Rejection of Young another power play against Lingle
The Senate has voted to turn down Peter Young's reappointment as land and natural resources director.
STATE senators, in warped exploitation of the confirmation process, chose to snub overwhelming public support for Peter Young
to continue as director of the Department of Land and Natural Resources.
In rejecting Republican Gov. Linda Lingle's nominee, Democratic senators once again pledged their allegiance not to voters, but to employee union and party leaders with entrenched ties to special interests.
Come next election, those who supported Young and his good-faith efforts in ocean-resource and land conservation should not forget how the Senate abused its power, conducting a witch hunt thinly disguised as advise-and-consent hearings.
Big Island voters in Sen. Russell Kokubun's Hilo-to-Naalehu district would do well to find a representative who would not bow to the demands of party leaders apparently protecting the interests of fishing industry allies. Leeward Oahu voters should be asking themselves if Senate President Colleen Hanabusa has the political fortitude to stand up for them.
Through the session, the Senate has made an ostensible show of diligence in examining the governor's nominees. Democrats failed to derail a Circuit Court candidate, but were successful in shutting out Iwalani White as public safety director, using disgruntled employees as their pawns to checkmate her appointment.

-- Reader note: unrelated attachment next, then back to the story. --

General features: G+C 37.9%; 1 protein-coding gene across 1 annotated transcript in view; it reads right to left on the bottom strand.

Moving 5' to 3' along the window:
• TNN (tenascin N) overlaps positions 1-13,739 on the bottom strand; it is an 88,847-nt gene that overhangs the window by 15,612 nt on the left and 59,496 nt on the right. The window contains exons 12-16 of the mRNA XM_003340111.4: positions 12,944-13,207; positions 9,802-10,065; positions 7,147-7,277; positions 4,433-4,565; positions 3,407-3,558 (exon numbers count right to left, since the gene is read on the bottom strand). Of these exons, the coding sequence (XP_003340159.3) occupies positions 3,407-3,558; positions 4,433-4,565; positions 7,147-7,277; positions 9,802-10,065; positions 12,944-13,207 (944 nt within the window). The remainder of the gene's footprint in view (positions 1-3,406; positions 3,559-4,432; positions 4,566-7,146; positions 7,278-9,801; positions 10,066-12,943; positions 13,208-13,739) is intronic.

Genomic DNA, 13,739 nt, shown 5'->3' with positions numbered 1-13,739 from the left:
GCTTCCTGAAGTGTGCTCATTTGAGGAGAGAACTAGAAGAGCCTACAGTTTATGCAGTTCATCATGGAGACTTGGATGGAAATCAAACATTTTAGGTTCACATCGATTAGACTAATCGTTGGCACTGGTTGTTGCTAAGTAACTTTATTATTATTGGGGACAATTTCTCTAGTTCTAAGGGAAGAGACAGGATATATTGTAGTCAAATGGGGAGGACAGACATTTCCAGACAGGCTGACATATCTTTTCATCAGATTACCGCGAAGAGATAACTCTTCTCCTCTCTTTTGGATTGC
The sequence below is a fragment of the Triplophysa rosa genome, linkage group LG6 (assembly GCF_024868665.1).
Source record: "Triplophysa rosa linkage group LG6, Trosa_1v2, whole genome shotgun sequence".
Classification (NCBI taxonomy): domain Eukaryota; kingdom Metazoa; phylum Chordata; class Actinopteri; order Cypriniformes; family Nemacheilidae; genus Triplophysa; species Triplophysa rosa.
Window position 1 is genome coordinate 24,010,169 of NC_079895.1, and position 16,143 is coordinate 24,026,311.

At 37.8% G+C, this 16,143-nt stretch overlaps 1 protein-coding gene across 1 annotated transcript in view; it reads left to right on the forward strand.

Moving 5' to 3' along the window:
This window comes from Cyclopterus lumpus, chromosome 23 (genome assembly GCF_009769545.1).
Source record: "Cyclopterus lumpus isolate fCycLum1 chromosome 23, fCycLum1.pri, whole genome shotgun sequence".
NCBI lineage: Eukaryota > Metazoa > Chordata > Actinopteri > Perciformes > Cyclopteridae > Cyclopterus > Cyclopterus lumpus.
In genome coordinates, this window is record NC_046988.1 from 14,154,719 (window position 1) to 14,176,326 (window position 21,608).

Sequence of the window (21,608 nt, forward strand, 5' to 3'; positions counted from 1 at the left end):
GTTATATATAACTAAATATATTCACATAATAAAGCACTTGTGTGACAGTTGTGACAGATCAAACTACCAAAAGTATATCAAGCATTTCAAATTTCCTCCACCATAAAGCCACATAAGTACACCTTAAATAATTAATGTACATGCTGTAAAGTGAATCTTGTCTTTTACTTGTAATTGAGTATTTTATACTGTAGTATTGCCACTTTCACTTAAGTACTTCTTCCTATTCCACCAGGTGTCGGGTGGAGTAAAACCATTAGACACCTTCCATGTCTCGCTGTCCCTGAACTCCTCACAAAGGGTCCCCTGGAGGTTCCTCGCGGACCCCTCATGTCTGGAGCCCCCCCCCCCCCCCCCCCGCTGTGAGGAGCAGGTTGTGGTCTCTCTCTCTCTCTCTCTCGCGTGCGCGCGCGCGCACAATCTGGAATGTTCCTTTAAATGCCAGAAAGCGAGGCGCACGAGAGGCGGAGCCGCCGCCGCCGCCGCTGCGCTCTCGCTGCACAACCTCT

Democrats again called out public worker unions to slam Young and issued subpoenas to create an atmosphere that hinted at wrongdoing, particularly at the department's Bureau of Conveyances where Young had asked for an investigation.
Proving that no good deed goes unpunished, Democrats maneuvered the probe as a hit against Young even though he was not targeted.
Kokubun also curiously subpoenaed a lawyer defending a Kauai landowner who could be held liable in the Ka Loko Dam disaster last year, contending the lawyer had a perspective senators needed to hear. The lawyer, of course, pointed the finger at Young and the state, but refused to answer questions about his client's role.
Meanwhile, Hanabusa was forced to deal with questions about the propriety of her voting on Young's confirmation since she, too, represented the same landowner in another legal dispute, but with clearance from her vice president and the Ethics Commission, she cast her vote against Young.
Early on in the session, lawmakers had Young in their gunsights and might have been surprised when more than 500 groups and individuals, some of whom had called for his removal in his first years, testified in his favor. Among them were the Nature Conservancy, the Hawaiian environmental alliance KAHEA, the Office of Hawaiian Affairs, the Sierra Club, fishing clubs, farmers, developers, marine scientists, forestry experts and businesses.
The senators heard only what they wanted to hear. The weak claim that Young had to go because he had made some of his employees unhappy was an embarrassment to other public workers who supported Young and resented being cast with the bad guys.
But rejecting Young wasn't the Senate's sole objective. Democrats are bent on maiming the governor whom they see as a squatter on their turf. Though she has not been able to increase her party's presence at the Legislature, Lingle's popularity makes her a major threat to the Democrats' power structure.